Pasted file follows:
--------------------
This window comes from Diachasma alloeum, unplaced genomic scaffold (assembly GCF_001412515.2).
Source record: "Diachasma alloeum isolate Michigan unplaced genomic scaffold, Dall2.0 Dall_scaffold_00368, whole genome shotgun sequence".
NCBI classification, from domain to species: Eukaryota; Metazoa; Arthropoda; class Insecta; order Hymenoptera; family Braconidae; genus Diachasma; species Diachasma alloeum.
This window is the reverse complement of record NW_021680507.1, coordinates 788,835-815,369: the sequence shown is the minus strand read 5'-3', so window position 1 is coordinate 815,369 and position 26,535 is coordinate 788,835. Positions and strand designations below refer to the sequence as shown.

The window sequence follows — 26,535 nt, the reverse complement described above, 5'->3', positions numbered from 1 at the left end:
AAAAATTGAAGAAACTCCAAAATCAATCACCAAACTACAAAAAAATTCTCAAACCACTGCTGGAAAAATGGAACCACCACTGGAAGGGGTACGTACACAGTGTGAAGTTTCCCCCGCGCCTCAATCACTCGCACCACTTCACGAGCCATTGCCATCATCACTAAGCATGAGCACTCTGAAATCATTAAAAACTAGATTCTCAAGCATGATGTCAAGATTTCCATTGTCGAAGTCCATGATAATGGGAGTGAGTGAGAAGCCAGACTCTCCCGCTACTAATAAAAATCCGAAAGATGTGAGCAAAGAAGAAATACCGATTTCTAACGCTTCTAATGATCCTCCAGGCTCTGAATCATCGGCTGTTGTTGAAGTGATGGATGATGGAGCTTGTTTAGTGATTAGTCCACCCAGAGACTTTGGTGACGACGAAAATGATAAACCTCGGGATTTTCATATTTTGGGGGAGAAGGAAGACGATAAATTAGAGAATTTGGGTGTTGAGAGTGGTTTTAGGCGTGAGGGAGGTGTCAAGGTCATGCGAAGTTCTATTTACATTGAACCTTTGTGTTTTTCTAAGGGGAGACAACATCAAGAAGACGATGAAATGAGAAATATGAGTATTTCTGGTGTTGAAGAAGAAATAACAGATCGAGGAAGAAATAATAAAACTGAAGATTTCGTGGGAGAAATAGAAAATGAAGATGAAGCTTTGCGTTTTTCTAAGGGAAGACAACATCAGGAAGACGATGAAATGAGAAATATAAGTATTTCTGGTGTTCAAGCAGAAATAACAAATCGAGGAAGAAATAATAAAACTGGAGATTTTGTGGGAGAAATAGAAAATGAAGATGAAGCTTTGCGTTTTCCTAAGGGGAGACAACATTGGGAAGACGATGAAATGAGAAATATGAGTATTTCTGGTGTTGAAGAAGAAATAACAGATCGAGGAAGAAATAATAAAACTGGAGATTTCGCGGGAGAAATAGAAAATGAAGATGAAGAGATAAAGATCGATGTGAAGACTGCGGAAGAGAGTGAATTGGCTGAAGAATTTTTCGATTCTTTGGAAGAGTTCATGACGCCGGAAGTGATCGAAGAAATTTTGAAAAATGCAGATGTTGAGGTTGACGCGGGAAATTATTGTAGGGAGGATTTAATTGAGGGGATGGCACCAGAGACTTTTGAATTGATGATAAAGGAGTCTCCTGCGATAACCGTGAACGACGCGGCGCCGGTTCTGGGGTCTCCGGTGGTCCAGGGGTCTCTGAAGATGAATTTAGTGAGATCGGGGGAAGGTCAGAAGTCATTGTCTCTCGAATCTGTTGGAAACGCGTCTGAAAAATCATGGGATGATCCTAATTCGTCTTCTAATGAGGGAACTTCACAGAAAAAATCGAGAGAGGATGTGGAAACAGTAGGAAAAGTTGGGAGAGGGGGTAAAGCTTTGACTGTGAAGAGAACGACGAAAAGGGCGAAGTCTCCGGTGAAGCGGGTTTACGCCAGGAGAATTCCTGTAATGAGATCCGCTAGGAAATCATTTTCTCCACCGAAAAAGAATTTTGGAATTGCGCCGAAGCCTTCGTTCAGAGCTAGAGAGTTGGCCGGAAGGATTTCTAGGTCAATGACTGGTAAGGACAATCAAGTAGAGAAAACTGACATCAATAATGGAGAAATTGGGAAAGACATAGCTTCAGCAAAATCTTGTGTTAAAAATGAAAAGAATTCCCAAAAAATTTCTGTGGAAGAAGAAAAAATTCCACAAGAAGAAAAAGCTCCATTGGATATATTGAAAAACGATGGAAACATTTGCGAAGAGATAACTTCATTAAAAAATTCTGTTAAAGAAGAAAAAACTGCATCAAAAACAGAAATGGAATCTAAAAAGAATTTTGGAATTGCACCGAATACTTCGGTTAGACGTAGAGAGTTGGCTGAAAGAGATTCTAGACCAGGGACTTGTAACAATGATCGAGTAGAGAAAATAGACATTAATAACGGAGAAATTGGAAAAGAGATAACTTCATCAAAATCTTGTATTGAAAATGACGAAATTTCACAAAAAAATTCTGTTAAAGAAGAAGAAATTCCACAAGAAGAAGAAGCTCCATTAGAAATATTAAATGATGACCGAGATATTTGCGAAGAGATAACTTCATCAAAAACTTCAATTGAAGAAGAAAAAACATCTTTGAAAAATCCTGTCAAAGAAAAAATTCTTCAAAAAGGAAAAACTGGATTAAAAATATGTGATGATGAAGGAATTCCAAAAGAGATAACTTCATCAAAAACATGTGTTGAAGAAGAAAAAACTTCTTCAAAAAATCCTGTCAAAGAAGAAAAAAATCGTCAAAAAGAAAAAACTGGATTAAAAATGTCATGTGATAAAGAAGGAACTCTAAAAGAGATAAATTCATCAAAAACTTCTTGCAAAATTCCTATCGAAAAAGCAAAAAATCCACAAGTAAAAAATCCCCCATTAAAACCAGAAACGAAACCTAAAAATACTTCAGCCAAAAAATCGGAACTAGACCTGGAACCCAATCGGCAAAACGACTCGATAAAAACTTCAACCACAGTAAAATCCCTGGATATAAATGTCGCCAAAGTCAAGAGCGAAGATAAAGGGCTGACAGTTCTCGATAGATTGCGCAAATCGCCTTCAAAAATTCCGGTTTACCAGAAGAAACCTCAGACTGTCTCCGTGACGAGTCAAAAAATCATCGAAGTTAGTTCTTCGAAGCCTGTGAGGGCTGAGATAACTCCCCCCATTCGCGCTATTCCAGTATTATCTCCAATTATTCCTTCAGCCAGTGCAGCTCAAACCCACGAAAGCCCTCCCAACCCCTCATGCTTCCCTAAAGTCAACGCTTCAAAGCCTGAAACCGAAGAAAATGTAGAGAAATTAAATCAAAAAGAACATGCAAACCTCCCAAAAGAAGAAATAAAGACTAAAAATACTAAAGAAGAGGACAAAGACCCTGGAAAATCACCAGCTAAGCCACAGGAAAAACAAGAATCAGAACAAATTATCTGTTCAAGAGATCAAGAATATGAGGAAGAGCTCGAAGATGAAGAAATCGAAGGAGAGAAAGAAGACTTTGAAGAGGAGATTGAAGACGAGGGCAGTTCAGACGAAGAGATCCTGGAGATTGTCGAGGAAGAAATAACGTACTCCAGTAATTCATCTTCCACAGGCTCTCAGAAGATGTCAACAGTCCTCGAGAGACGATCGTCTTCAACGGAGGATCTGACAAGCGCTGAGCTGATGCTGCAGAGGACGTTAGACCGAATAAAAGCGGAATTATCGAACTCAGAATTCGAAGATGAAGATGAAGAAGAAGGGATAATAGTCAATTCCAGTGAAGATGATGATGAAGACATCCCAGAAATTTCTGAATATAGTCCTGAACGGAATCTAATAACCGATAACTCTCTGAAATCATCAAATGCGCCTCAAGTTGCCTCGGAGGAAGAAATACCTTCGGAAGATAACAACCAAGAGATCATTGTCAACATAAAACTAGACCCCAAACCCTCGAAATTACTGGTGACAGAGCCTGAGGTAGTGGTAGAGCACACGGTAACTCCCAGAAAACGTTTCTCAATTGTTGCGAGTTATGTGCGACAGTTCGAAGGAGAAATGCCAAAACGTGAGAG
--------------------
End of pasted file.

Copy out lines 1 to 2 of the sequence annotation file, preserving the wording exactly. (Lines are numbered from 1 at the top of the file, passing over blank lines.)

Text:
This window comes from Diachasma alloeum, unplaced genomic scaffold (assembly GCF_001412515.2).
Source record: "Diachasma alloeum isolate Michigan unplaced genomic scaffold, Dall2.0 Dall_scaffold_00368, whole genome shotgun sequence".